We have come to depend on petroleum for nearly everything. The globalization of the economy depends upon the so-called fossil fuels to transport goods all around the world. But it is not just fuel used in the transportation sector, it is ubiquitous; the petrochemical industries (responsible for the manufacture & development of plastics), the energy sector, the pharmaceutical industry (guess what the gel-capsules are made of), and even the food industry all depend upon petroleum and/or natural gas. We would not be able to grow the amount of food needed to feed even a quarter of the world's population without the natural gas used in fertilizers.
Petroleum and Natural Gas have become levers in international politics. Wars are fought over it; the burning of these fuels contributes to climate change that has many a scientist, politician, and citizen sprouting gooseflesh when they ponder the repercussions; indigenous rights are violated by oil corporations ravaging their lands. Proof of this consists of the war in Iraq, and the recent softwood-lumber dispute between Canada and the United States. After violating the NAFTA treaty by imposing heavy tariffs on imported lumber from Canada, the United States has been found in contempt of that treaty by an independent agency. Yet they still refuse to retract the tariffs. Canada is now threatening to cut back its oil sales to the United States, and our leaders are investigating selling more to China and India. With the second largest reserves in the world, Canada is sitting pretty, although the way reserves are calculated has recently come under fire by geologists.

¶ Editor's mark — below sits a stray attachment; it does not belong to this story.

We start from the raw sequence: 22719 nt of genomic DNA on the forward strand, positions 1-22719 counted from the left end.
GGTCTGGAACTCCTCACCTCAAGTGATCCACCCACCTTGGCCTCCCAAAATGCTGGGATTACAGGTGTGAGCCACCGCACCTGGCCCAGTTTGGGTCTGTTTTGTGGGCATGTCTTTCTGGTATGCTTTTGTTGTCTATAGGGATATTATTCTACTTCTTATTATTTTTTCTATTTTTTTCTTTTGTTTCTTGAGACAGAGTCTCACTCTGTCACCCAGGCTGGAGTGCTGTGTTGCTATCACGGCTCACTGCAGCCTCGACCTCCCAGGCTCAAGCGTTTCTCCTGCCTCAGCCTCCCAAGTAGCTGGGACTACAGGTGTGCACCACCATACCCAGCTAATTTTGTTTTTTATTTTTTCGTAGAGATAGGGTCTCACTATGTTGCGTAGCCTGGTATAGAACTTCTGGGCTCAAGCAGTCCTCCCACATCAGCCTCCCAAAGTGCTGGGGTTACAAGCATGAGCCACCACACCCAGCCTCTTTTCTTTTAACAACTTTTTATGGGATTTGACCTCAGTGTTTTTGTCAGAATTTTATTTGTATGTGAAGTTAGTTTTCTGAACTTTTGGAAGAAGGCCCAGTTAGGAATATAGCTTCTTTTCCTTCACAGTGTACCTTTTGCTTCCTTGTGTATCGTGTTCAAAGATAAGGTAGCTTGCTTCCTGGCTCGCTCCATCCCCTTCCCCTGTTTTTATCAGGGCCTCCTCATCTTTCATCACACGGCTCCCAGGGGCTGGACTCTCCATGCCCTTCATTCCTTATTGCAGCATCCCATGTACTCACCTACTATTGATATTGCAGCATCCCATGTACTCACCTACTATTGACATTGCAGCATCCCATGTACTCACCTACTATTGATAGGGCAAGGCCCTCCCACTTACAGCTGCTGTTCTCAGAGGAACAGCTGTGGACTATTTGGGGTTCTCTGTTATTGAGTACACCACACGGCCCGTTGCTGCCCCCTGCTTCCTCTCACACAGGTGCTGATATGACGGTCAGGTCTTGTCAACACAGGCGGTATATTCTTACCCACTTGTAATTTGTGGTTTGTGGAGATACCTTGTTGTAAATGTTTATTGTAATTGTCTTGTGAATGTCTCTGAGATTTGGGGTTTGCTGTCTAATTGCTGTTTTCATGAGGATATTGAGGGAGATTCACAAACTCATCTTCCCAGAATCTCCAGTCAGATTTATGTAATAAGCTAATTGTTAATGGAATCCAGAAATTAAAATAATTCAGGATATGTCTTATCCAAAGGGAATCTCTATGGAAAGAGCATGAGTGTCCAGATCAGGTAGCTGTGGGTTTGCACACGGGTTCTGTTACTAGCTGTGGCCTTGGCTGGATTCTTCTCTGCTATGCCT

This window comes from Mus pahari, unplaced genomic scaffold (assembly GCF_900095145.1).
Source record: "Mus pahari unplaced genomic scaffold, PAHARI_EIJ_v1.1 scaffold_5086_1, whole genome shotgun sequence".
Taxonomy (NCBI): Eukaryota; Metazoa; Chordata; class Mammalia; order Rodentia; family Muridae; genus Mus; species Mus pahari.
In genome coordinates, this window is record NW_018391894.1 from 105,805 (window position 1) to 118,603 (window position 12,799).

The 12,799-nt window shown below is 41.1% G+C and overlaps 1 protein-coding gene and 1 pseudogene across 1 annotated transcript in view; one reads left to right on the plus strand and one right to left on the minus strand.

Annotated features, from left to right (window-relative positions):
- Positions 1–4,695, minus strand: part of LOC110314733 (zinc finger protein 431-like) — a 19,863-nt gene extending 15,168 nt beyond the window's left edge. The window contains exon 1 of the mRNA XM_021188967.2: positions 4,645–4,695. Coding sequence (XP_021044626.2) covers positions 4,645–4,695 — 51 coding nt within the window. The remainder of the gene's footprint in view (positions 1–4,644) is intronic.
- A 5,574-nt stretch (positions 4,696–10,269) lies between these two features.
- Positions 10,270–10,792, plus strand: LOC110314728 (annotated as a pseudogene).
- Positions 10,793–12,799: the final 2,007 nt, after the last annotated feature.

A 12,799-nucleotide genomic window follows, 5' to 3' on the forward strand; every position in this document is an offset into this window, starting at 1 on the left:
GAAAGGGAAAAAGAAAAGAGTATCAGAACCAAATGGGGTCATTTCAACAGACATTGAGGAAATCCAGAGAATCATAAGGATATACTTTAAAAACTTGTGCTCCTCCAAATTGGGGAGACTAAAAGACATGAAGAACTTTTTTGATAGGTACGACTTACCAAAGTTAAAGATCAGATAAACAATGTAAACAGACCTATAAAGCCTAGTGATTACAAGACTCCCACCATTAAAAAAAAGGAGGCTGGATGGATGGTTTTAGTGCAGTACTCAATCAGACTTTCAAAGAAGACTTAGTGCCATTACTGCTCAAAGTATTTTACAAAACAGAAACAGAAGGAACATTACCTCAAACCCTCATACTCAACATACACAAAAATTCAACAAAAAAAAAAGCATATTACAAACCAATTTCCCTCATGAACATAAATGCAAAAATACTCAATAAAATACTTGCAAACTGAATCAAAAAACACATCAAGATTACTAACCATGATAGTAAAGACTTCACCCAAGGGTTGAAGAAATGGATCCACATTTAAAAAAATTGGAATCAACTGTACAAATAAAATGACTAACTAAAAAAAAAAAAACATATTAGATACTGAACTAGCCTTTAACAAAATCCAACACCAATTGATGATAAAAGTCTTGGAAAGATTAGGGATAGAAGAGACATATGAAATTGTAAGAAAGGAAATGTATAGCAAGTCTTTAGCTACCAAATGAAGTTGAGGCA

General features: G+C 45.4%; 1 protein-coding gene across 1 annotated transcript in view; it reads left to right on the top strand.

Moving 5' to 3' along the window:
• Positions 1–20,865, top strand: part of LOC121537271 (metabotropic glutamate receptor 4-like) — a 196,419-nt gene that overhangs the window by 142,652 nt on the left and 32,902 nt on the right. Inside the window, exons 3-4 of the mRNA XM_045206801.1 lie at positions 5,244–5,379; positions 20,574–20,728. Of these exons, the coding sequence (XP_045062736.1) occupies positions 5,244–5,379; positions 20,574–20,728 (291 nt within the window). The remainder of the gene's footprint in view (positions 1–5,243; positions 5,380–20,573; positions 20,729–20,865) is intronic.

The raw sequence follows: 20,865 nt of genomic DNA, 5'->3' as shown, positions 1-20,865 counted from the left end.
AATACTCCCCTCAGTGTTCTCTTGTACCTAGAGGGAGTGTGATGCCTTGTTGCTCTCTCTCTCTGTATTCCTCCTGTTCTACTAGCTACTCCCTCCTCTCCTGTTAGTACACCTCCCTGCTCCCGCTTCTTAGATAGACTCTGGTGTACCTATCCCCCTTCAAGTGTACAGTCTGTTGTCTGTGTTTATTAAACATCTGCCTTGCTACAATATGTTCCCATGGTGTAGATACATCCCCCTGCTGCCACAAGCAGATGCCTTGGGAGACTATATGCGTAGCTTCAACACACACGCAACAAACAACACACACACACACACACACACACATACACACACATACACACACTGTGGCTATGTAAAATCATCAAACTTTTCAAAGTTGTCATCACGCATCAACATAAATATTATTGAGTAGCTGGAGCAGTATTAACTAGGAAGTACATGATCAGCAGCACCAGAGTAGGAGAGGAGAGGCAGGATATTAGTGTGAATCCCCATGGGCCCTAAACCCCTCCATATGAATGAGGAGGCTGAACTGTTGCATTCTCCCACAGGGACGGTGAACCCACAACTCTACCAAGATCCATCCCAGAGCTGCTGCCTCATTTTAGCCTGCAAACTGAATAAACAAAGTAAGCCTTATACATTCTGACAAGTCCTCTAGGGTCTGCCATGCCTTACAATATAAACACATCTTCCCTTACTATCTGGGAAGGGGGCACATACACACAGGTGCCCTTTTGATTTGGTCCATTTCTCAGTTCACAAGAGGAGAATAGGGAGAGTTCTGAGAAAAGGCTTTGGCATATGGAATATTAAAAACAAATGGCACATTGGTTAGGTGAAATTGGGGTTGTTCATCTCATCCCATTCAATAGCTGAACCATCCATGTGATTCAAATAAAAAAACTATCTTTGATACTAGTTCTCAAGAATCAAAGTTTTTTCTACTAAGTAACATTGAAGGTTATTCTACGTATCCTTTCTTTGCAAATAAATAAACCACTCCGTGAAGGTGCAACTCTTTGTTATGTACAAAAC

A strange anomaly in petroleum science however, is the generally accepted view of petroleum as being organic in origin. This view contends that petroleum originates when biological matter decomposes, especially in locales such as large river deltas, where peat swamps form. However, decades ago a group of Soviet scientists determined that hydrocarbons, the molecules that make up petroleum, cannot form in such geologically shallow environments. Using thermodynamics, they concluded that the formation of hydrocarbons requires pressure found only in deeper enviroments, such as the earth's mantle, where no biological matter likely ends up according to present tectonic theory. Russia and China are currently the only countries using this science to look for new reserves, and Russia has recently found huge new reserves near the Caspian Sea. This may indicate a long-term shift of power from the United States to China and Russia.